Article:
Trump closes convention with stabilizing speech
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CLEVELAND — Donald TrumpDonald John TrumpSteele Dossier sub-source was subject of FBI counterintelligence probe Pelosi slams Trump executive order on pre-existing conditions: It 'isn't worth the paper it's signed on' Trump 'no longer angry' at Romney because of Supreme Court stance MORE capped off a tumultuous Republican convention here on Thursday night with a speech presenting himself as a strong leader able to impose order on a nation in crisis, while his Democratic opponent, Hillary ClintonHillary Diane Rodham ClintonFox News poll: Biden ahead of Trump in Nevada, Pennsylvania and Ohio Trump, Biden court Black business owners in final election sprint The power of incumbency: How Trump is using the Oval Office to win reelection MORE, was accused of being complicit in rigging the system against most Americans.

To Trump fans, the address, which ran well over an hour, showed the newly minted nominee at his most comfortable and energized. To his critics, it offered a gloomy, forbidding vision to a nation that prides itself on optimism.

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Trump, who famously loves the spotlight, will now have to yield to Clinton for most of the next week. 

Her choice of running mate could well be announced within the next 24 hours, and the Democratic National Convention will begin in Philadelphia on Monday.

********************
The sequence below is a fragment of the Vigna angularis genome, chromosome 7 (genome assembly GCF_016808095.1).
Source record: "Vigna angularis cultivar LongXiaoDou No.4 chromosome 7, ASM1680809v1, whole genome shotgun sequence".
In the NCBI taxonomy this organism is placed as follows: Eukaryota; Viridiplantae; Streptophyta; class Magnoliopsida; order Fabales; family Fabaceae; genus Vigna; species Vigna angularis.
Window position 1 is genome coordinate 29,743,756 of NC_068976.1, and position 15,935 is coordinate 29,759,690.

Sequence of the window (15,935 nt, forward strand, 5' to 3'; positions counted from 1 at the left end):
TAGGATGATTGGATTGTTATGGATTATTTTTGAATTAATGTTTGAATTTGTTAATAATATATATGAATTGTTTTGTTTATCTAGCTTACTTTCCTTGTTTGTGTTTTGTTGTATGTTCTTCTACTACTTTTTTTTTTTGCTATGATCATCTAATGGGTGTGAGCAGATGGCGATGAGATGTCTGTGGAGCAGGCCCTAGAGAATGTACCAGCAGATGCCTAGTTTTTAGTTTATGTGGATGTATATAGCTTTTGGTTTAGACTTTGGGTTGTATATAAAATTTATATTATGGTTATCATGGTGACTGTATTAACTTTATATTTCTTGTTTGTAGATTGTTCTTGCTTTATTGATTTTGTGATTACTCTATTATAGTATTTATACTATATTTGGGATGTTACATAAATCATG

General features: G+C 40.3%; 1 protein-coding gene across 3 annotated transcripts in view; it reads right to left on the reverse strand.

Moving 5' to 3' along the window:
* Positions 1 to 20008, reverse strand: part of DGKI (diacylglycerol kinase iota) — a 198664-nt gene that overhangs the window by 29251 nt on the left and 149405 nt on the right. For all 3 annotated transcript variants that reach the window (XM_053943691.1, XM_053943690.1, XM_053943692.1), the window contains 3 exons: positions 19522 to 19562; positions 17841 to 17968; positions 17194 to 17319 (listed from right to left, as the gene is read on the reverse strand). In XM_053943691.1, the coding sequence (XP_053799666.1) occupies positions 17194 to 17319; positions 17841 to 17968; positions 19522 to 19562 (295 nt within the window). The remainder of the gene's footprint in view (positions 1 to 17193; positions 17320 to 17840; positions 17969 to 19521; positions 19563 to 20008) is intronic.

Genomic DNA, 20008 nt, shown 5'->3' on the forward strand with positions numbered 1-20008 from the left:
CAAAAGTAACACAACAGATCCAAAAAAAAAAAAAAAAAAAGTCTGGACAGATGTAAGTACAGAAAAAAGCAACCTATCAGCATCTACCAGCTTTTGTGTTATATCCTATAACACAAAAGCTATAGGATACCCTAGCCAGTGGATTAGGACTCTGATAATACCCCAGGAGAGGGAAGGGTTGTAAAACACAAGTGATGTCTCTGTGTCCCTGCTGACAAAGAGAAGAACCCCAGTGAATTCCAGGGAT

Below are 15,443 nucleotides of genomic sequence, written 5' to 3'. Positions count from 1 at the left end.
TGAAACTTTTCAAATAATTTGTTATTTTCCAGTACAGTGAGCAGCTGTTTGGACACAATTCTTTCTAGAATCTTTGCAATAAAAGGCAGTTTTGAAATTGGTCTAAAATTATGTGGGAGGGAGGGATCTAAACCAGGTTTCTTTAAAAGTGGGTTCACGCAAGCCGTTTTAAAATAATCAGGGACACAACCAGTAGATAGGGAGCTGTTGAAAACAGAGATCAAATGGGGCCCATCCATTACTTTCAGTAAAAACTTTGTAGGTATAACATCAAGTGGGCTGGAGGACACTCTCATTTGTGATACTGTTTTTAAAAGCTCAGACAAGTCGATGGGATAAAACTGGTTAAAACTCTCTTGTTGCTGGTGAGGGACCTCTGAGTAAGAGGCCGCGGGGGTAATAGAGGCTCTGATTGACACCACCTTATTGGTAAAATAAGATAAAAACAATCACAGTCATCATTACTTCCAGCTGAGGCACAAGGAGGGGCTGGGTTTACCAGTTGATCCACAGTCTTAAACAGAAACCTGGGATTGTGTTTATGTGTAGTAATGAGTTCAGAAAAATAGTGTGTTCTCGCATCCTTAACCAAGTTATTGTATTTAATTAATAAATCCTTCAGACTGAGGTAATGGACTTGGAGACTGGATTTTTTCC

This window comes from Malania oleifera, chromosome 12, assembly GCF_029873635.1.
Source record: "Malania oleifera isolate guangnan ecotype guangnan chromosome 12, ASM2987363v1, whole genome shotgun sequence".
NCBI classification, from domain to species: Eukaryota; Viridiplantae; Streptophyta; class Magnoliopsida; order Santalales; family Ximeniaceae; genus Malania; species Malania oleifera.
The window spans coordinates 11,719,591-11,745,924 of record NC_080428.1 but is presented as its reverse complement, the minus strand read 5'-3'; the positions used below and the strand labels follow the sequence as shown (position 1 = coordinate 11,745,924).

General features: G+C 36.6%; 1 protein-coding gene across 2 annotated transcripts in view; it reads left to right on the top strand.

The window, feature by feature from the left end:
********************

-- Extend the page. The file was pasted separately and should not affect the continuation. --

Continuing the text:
There, Clinton will be able to roll out political big guns — President Obama and her husband, former President Bill ClintonWilliam (Bill) Jefferson ClintonAnxious Democrats amp up pressure for vote on COVID-19 aid Barr's Russia investigator has put some focus on Clinton Foundation: report Epstein podcast host says he affiliated with elites from 'both sides of the aisle' MORE, among them — striking a stark contrast with the Republican National Convention. Many high-profile Republicans, including 2012 nominee Mitt Romney and both Presidents Bush, stayed away from Cleveland, as did a large number of senators.

But Trump’s speech at least stabilized the GOP after the storms of the previous days and ended the convention on a positive note. That was important, since the event was hit on its opening night by a furor over a passage from Melania Trump’s speech that turned out to have been plagiarized from a 2008 Michelle ObamaMichelle LeVaughn Robinson ObamaBlack stars reimagine 'Friends' to get out the vote Obama shares phone number to find out how Americans are planning to vote Michelle Obama: 'Don't listen to people who will say that somehow voting is rigged' MORE address. 

Even worse was to come for Trump, when Sen. Ted CruzRafael (Ted) Edward CruzThe Hill's Morning Report - Sponsored by Facebook - Trump previews SCOTUS nominee as 'totally brilliant' Cruz blocks amended resolution honoring Ginsburg over language about her dying wish Trump argues full Supreme Court needed to settle potential election disputes MORE’s (R-Texas) refusal to endorse him in his Wednesday night appearance left the crowd in the Quicken Loans Arena — and the Republican Party more broadly — in uproar. The Cruz flap followed on from a row earlier in the week as anti-Trump delegates sought to protest the convention’s rules.